Growth hormone and prostate cancer: guilty by association?

Grimberg A, Cohen P.


Division of Pediatric Endocrinology, The Children's Hospital of Philadelphia, University of Pennsylvania, USA.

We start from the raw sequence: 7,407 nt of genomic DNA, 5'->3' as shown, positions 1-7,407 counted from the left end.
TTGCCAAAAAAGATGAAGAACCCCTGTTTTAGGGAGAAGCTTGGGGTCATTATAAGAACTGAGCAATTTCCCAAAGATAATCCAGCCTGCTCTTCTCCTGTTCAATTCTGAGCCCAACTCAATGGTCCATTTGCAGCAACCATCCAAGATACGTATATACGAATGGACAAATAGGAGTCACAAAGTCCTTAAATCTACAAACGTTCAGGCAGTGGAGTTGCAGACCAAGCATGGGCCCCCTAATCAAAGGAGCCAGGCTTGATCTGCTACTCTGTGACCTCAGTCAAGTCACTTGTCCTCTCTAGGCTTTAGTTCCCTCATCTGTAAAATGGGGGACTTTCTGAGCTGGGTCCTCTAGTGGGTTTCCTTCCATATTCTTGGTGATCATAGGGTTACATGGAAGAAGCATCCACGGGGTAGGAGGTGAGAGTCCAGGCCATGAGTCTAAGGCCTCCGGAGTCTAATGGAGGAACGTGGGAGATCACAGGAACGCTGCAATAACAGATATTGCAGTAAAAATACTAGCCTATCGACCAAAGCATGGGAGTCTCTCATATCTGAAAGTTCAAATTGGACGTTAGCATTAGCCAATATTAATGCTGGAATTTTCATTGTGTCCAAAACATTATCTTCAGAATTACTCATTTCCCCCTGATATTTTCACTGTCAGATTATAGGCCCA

Recent case-control studies have found a 7-8% increase in the serum levels of insulin-like growth factor (IGF)-I in patients with prostate cancer (CaP), the most frequently diagnosed cancer in men. We hereby review what is currently known about growth hormone (GH) and the IGF axis in CaP, take a closer inspection of the studies published to date reporting IGF-I levels in CaP patients, and derive implications for the future medical management of patients receiving trophic hormone therapies as well as those at risk for developing CaP. The role of GH in controlling prostate growth and carcinogenesis is still unclear from animal studies and human disease patterns. However, multilayered perturbations of the IGF axis, including the autocrine production of IGFs, IGF binding proteins (IGFBPs) and IGFBP proteases, such as prostate-specific antigen, have been identified in CaP cells and tissues. Interestingly, IGFBP-3 is a potent inhibitor of prostatic IGF action and also mediates prostate apoptosis via an IGF-independent mechanism. Serum IGFBP-3 levels have been identified to be negatively correlated to the risk of CaP. Notably, GH therapy raises both IGF-I and IGFBP-3 levels in serum. Conclusions based on the studies of IGF-I levels in CaP patients are affected by both the populations studied and the types of IGF-I assay employed. While the studies do indicate an association between serum IGF-I levels and CaP risk, causality has not been established. Thus, serum IGF-I level may actually be a confounding variable, serving as a marker for local prostatic IGF-I production. Increased GH levels as seen in acromegaly have been associated with benign prostatic hyperplasia but not with CaP. Thus, serum IGF-I may lead to an ascertainment bias among younger men with benign prostatic hyperplasia who are more likely to present with prostatic symptoms and have subclinical CaP diagnosed. Should serum IGF-I levels be proven to play a causal role in the pathogenesis of CaP, interpreting the risk associated with therapies such as GH must take into account both the duration of exposure and the risk magnitude associated with the degree of serum IGF-I elevation. Since GH-deficient patients often have a subnormal IGF-I serum level, which normalizes on therapy, their CaP risk on GH therapy probably does not increase substantially above that of the normal population. Until further research in the area dictates otherwise, ongoing surveillance and routine monitoring of IGF-I and IGFBP-3 levels in GH recipients must become standard of care.